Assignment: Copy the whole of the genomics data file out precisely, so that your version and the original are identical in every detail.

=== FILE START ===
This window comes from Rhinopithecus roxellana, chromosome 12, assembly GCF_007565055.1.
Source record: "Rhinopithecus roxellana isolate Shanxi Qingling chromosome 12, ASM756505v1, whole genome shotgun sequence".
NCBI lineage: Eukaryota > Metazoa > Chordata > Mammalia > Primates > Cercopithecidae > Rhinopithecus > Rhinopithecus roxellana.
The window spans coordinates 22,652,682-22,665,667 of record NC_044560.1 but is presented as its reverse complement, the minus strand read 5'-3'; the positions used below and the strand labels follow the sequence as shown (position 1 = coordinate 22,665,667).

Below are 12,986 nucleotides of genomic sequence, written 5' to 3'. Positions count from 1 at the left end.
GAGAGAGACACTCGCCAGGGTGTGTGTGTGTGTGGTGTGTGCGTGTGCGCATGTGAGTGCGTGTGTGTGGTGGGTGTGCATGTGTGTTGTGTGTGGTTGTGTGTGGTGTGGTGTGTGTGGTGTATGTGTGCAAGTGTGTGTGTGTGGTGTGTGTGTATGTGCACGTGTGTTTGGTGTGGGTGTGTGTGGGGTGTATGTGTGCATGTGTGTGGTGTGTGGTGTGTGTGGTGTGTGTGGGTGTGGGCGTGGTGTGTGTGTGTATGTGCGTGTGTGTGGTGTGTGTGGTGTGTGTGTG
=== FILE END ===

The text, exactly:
This window comes from Rhinopithecus roxellana, chromosome 12, assembly GCF_007565055.1.
Source record: "Rhinopithecus roxellana isolate Shanxi Qingling chromosome 12, ASM756505v1, whole genome shotgun sequence".
NCBI lineage: Eukaryota > Metazoa > Chordata > Mammalia > Primates > Cercopithecidae > Rhinopithecus > Rhinopithecus roxellana.
The window spans coordinates 22,652,682-22,665,667 of record NC_044560.1 but is presented as its reverse complement, the minus strand read 5'-3'; the positions used below and the strand labels follow the sequence as shown (position 1 = coordinate 22,665,667).

Below are 12,986 nucleotides of genomic sequence, written 5' to 3'. Positions count from 1 at the left end.
GAGAGAGACACTCGCCAGGGTGTGTGTGTGTGTGGTGTGTGCGTGTGCGCATGTGAGTGCGTGTGTGTGGTGGGTGTGCATGTGTGTTGTGTGTGGTTGTGTGTGGTGTGGTGTGTGTGGTGTATGTGTGCAAGTGTGTGTGTGTGGTGTGTGTGTATGTGCACGTGTGTTTGGTGTGGGTGTGTGTGGGGTGTATGTGTGCATGTGTGTGGTGTGTGGTGTGTGTGGTGTGTGTGGGTGTGGGCGTGGTGTGTGTGTGTATGTGCGTGTGTGTGGTGTGTGTGGTGTGTGTGTG